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KiDiMu readies for its new digs
By CONNIE MEARS
Youngsters need a time out now and then to refocus their energy. The almost-5-year-old KiDiMu will take a two-month hiatus, not for misbehavin’, but to focus all its energy on creating a new play-centric space at its new location.
After this weekend’s events, including Member Appreciation Days on Saturday and Sunday, KiDiMu will close its doors March 29 to work toward its grand opening in early June.
“I took the tour last week, and I almost cried,” said Cheryl Dale, KiDiMu’s first executive director and the head of the capital campaign project to raise funds for the new space.
“I knew it was going to be great, but to see it was something else,” she said.
A tour of the new facility is available at 3:15 p.m. Wednesdays with advance notice by calling 855-4650.
Longtime fan and supporter of KiDiMu Marian Rees took a tour March 17.
“I didn’t know what to expect,” she said. “I’m overwhelmed and awed by the vision shown here.”
The vision is a 5,078-square-foot space (with another 800-foot outdoor play area) which will house 11 exhibits instead of the current two.
For the museum, which serves about 28,000 small visitors a year, including 5,000 free passes and free entry to lower income school districts, the new space will expand capacity by 7,452 visits per year.
The centerpiece will be a pirate ship treehouse set on a three-ton tree stump, and will tower one-and-a-half stories near the museum’s foyer. “Our Town” is a child-scaled community where kids can engage in make believe at the grocery store, bank or medical center. In the Science Hall, kids can discover things about math, science and engineering through hands-on exhibits. An art center upstairs will host art and music classes and birthday parties for kids. Totally Tots will be a padded play space for younger ages, expanding services to a wider age-range. The Rainforest exhibit will introduce visitors to wild creatures and ecosystems.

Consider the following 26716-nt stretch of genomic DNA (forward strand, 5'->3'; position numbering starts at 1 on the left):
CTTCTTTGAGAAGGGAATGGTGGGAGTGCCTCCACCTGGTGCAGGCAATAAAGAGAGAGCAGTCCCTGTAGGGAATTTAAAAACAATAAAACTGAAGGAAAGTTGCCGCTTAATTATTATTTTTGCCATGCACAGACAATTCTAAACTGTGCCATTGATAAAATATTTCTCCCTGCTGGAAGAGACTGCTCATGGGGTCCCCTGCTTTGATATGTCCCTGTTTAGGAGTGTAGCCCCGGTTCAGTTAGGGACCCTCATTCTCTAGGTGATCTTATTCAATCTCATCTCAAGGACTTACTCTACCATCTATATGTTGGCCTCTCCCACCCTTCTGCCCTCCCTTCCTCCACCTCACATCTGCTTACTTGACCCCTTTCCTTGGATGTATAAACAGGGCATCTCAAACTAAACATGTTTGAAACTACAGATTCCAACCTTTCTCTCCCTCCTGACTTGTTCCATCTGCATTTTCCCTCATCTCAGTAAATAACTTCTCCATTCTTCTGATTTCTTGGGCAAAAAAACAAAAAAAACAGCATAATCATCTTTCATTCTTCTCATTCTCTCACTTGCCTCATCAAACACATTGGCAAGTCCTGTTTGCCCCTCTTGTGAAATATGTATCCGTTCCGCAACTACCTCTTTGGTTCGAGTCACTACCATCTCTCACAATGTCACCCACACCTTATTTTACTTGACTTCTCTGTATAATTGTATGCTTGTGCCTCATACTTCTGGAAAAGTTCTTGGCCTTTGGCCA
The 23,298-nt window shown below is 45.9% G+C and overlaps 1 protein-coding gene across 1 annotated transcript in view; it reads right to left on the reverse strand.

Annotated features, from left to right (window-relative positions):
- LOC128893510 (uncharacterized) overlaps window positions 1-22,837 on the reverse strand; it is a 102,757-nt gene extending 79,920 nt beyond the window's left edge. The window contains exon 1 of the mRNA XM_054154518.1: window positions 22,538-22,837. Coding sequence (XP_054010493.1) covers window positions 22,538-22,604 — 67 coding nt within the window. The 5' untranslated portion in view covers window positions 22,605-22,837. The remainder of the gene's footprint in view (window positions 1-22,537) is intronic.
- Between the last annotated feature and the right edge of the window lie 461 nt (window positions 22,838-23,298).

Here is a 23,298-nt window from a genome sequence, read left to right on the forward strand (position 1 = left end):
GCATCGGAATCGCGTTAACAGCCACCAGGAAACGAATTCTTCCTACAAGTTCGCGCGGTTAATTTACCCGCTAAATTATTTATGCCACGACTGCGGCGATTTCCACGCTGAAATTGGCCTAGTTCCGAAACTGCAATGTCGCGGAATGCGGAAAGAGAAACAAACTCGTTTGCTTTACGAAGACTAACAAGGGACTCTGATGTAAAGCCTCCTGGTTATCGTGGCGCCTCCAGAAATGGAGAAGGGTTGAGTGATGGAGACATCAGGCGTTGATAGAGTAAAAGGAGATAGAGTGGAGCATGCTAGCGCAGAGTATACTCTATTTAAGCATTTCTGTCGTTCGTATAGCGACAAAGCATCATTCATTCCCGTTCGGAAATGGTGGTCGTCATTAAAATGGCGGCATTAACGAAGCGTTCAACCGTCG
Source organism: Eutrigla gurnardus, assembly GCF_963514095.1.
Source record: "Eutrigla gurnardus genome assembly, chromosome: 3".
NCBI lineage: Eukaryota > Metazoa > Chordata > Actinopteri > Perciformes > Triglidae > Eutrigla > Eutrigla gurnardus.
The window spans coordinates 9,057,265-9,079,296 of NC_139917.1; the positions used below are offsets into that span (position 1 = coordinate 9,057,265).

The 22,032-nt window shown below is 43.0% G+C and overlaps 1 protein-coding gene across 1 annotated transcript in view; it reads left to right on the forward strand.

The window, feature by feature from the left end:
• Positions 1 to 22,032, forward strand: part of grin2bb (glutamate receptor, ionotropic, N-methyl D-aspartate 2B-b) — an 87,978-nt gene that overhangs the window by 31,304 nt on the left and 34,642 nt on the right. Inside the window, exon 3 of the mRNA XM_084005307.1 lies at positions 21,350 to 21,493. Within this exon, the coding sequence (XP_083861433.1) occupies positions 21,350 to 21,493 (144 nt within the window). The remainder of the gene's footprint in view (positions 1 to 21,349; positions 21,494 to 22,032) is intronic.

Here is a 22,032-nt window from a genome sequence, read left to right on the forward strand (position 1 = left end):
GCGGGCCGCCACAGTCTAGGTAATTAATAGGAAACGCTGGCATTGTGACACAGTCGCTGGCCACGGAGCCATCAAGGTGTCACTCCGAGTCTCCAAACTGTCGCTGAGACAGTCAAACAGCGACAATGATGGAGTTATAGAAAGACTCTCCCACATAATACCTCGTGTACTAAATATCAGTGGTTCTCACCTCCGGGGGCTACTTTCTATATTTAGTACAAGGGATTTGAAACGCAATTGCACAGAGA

“We are big believers in the power of play,” said Susan Sivitz, KiDiMu’s current executive director.
Sivitz has a secret wish for an additional exhibit: a walk-on only (and dry-docked) ferry for kids to play on.
“It’s not in our budget I’m afraid.”
On that topic, Dale is busy beating the bushes for donors who want to help the museum into the fund-raising homestretch.
The original goal of $2.3 million was set in early 2008. The community rallied, and by October of that year, it had already raised $1.8 million. And then, as everyone knows, the bottom dropped out of the economy, leaving a balance of roughly $350,000 still to be raised.
“Not another donation for six months,” Dale said.
Things have started to percolate again and the museum has devised some affordable ways for people to participate.
For $50, a child can make a tile, complete with handprint, that will adorn the entry wall. For businesses, a $500 donation will get its logo engraved onto a paver, and a $1,000 donation buys a 12-inch by 12-inch spot on the donor wall.
For more information about KiDiMu, to schedule a tour, or make a donation, call 855-4650 or visit www.kidimu.org.